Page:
Indirect Discrimination

Notes on indirect discrimination

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  • Created by: Jem
  • Created on: 27-04-13 13:47

Indirect Discrimination

S.19 of the Equality Act 2010 defines indirect discrimination: ‘A person (A) discriminates against another (B) if they apply a provision, criterion or practice which is discriminatory in relation to a relevant characteristic of B’s


All protected characteristics are protected from indirect discrimination, excluding pregnancy and maternity.  This is an improvement and shows how the Equality Act has raised the protection for disability to the same level as the other characteristics.

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Indirect Discrimination

Indirect discrimination is when a policy is applied equally to everyone but has an adverse and disproportionate impact on a particular group.  The focus is on the group rather than the individual.  Indirect Discrimination can only be justified where A can show that it is a proportionate means of achieving a legitimate aim.  This applies to all protected characteristics, in comparison to direct discrimination where only age can only be justified for discrimination.

Recognising indirect discrimination ensures equal policies.

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Case Law

Mandla v Dowell Lee: Indirect discrimination against Sikhs; ban on headgear.


Walker v Hussain: Indirect discrimination against Indian Muslims; a ban on holidays clashing with religious holiday.


Ministry of Defence v DeBique: Indirect discrimination against females; working hours disadvantaged those with children.

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Difficulties in Proving Indirect Discrimination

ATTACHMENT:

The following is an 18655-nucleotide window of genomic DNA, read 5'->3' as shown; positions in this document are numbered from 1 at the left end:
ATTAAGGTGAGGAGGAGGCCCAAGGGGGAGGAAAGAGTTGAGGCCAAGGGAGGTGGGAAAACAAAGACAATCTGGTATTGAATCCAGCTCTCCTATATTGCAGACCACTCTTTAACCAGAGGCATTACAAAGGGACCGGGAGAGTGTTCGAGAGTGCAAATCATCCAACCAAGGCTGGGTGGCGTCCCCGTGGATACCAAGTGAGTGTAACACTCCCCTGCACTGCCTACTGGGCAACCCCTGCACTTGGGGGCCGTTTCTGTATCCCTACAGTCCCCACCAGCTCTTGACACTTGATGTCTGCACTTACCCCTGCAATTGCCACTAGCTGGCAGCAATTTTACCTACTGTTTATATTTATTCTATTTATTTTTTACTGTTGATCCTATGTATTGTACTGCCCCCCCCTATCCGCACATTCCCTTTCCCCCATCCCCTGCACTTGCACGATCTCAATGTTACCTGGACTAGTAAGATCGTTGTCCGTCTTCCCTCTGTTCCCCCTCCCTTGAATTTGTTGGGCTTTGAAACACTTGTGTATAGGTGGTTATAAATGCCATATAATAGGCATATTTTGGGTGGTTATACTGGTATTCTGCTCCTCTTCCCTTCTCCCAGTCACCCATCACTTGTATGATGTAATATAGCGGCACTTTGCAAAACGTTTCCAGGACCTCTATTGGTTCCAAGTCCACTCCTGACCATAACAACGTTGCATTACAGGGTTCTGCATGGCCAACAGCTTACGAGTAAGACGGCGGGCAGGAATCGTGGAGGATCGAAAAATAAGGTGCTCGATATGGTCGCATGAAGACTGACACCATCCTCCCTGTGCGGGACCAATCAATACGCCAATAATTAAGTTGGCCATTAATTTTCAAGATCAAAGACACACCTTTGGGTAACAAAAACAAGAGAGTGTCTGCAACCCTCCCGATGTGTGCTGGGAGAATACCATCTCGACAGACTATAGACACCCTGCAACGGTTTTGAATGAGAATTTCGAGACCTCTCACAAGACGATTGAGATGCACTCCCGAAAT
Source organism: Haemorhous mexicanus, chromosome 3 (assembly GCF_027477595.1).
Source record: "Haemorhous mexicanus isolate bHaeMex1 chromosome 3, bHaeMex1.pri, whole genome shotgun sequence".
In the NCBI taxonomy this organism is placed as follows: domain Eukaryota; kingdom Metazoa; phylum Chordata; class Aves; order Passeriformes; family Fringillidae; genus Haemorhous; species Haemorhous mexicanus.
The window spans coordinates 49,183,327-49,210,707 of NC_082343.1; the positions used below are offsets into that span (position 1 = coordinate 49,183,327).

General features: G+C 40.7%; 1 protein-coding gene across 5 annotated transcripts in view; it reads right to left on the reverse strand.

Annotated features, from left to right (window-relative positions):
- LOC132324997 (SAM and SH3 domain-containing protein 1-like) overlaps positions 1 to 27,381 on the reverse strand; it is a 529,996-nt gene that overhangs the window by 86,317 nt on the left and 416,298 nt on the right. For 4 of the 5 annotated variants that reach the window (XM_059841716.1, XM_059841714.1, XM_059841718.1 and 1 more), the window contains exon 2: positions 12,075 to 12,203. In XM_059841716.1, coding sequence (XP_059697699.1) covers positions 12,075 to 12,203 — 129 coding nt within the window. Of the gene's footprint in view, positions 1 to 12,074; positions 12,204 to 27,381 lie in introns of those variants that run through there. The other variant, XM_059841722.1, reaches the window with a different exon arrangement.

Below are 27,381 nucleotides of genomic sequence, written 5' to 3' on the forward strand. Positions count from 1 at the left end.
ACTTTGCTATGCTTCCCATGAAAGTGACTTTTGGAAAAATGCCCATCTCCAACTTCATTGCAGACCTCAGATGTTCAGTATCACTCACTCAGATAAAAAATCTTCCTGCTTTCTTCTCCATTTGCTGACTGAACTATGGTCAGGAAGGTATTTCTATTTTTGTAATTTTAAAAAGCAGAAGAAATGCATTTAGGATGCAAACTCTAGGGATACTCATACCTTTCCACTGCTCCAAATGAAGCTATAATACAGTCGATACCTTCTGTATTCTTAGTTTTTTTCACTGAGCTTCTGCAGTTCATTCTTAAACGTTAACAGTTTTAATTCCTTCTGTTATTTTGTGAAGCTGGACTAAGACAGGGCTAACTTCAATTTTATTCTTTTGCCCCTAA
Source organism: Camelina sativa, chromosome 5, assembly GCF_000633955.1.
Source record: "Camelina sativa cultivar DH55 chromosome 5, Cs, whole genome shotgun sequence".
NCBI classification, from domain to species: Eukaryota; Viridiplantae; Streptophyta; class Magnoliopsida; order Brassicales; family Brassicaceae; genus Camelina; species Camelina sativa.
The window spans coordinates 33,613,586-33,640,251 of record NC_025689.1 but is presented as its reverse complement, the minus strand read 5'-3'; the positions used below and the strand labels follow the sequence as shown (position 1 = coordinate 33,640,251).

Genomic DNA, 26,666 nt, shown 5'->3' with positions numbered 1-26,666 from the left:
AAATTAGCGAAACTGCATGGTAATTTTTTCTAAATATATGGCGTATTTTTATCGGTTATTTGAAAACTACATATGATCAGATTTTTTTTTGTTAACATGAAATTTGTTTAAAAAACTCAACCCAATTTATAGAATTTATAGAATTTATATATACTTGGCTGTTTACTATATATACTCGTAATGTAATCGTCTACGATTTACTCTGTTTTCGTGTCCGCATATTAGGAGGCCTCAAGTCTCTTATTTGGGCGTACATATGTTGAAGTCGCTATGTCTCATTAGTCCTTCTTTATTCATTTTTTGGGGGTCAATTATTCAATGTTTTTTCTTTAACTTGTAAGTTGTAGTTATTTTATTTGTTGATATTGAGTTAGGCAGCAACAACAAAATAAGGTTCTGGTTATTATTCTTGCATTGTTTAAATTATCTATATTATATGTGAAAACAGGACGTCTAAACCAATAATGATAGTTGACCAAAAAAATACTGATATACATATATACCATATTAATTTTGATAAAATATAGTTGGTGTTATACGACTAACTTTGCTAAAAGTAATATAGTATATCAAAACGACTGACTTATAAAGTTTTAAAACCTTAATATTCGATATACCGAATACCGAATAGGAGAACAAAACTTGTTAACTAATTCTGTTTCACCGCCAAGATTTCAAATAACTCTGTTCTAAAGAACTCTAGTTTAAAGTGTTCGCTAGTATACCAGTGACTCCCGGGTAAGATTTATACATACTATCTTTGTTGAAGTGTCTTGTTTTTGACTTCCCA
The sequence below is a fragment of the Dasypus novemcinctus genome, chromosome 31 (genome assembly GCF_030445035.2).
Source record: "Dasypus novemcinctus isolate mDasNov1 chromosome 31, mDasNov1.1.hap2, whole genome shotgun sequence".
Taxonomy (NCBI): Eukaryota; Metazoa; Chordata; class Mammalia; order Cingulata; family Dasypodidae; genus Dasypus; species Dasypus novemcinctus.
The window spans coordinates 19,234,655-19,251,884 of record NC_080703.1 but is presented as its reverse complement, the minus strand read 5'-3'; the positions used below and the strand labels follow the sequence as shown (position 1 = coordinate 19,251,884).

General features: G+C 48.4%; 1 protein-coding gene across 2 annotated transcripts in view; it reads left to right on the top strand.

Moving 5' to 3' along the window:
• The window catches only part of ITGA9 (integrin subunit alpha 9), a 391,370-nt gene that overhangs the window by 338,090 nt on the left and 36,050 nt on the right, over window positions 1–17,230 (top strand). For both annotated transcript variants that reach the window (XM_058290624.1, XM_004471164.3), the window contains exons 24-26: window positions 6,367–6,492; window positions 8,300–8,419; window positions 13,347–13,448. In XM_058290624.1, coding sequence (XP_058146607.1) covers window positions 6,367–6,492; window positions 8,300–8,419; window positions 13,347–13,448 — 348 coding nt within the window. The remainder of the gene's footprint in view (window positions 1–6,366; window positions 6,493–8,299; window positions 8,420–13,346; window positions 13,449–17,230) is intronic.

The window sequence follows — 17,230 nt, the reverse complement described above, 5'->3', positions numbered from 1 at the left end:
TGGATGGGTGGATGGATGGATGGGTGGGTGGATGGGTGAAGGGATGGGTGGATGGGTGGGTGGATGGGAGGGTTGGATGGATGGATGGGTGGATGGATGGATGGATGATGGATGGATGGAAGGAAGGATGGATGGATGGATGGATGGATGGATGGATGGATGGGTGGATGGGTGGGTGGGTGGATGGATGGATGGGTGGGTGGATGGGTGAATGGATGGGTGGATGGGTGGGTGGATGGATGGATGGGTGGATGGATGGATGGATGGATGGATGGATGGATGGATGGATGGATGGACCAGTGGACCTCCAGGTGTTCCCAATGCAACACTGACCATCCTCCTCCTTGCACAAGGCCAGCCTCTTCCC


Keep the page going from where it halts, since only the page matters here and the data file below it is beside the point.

·         Justifiability: Wider justification means weaker protection.  Equality Act follows Bilka-Kaufhas v Weber von Hartz decision on justification.  Defendant must prove offending policy/practice corresponds to a real need and is appropriate and necessary to that end.  The employer should always select the means of achieving a particular objective that is least discriminatory.  Previously, justification had to be ‘reasons which would appear sound to the right thinking people’, as set down by Ojutika v Manpower Services Commission.

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Difficulties in Proving Indirect Discrimination

·         Establishing the particular disadvantage and statistics: The claimant needs to prove that a proportion of the group, not all, are disadvantaged by the policy/practice.  The difficulty lies in using statistics to prove this.  Prior to 2005, the plaintiff had to prove that a ‘considerably smaller proportion’ of the disadvantaged group could comply with the policy/practice.

Indirect Discrimination is valuable in combating institutional discrimination

and less obvious discriminatory practices.  The problems lie in its difficulty to

prove and the fact that it can be justified.

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